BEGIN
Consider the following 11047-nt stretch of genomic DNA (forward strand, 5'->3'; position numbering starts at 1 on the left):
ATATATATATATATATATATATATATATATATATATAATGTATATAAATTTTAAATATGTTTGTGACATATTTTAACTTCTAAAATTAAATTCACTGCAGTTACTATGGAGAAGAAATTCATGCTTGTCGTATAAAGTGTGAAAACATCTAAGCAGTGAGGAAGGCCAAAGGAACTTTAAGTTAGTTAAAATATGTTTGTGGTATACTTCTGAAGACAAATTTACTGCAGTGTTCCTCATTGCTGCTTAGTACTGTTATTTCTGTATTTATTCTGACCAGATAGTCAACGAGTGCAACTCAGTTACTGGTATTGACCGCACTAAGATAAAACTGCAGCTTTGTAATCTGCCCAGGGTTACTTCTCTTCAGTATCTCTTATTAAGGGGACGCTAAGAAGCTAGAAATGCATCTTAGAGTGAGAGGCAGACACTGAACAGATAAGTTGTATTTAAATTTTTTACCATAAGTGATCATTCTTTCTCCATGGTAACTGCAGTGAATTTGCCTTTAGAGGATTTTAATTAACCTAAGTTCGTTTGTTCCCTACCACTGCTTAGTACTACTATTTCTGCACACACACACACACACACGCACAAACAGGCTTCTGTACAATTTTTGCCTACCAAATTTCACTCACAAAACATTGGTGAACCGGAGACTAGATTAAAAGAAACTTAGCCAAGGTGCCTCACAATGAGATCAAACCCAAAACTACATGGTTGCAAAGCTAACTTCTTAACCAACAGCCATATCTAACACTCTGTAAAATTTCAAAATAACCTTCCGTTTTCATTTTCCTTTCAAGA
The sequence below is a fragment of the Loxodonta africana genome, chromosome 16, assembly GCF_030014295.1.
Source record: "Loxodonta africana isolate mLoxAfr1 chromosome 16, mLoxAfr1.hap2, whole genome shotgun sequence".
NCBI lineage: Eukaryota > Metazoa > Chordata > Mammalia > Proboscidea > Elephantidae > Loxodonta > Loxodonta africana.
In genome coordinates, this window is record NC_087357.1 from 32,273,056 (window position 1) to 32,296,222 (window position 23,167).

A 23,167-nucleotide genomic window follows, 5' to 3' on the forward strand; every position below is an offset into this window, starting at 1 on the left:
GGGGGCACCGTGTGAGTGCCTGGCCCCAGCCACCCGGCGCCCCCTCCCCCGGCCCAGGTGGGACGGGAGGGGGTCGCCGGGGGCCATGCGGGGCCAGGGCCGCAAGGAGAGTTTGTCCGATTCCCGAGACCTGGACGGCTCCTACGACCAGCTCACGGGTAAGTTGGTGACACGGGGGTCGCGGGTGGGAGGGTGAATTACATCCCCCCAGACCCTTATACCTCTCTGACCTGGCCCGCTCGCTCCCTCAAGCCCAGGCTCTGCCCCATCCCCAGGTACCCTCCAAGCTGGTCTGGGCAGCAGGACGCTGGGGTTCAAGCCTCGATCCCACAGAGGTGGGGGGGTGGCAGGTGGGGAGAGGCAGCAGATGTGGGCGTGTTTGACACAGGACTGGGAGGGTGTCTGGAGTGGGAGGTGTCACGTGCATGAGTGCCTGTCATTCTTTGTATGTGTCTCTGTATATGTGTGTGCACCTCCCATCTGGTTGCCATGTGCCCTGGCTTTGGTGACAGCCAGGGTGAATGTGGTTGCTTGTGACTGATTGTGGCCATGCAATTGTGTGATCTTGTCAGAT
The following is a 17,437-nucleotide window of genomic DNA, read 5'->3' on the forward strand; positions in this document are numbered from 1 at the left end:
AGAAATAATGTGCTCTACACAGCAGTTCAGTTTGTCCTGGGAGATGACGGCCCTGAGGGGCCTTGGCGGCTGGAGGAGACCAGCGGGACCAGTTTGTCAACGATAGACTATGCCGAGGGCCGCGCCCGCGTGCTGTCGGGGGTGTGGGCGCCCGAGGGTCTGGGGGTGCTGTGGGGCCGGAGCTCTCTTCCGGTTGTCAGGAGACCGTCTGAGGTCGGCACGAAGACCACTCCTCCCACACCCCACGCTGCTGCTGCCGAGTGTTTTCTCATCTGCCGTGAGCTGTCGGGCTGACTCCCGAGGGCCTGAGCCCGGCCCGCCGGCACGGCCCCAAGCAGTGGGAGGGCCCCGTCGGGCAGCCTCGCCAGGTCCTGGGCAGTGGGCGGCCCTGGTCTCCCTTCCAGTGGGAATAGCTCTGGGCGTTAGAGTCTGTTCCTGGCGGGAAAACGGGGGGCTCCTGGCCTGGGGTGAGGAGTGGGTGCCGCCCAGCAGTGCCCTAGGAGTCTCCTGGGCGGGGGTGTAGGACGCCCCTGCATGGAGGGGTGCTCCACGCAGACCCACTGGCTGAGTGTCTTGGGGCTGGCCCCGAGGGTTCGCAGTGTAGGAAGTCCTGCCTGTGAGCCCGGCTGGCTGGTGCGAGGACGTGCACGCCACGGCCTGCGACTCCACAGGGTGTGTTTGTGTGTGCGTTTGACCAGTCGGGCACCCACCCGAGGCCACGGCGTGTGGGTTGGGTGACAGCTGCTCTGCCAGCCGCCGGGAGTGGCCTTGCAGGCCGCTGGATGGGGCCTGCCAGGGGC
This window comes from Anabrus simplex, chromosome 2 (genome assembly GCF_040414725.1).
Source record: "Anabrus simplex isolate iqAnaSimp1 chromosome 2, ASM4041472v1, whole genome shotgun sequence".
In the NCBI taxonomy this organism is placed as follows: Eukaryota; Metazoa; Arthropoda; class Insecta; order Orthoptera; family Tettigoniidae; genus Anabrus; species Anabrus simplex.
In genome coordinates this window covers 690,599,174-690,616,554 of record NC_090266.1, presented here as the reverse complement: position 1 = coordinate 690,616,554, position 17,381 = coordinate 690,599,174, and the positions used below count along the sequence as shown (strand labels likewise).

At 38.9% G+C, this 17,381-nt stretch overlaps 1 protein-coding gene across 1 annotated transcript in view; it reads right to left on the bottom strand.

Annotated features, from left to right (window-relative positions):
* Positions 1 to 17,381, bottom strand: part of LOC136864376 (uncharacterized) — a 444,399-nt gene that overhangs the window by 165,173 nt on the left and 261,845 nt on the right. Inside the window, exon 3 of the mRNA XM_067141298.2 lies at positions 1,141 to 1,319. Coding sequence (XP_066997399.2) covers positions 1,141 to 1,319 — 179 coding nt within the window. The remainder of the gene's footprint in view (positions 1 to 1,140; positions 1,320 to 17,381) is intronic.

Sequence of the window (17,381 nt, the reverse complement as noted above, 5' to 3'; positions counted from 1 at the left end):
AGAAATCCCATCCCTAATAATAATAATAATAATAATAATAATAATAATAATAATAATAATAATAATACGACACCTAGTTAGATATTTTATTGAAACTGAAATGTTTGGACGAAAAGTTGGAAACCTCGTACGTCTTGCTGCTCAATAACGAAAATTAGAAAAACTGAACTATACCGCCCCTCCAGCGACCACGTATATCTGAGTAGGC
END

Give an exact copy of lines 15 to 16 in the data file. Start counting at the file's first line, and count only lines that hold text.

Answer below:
At 38.9% G+C, this 17,381-nt stretch overlaps 1 protein-coding gene across 1 annotated transcript in view; it reads right to left on the bottom strand.

Annotated features, from left to right (window-relative positions):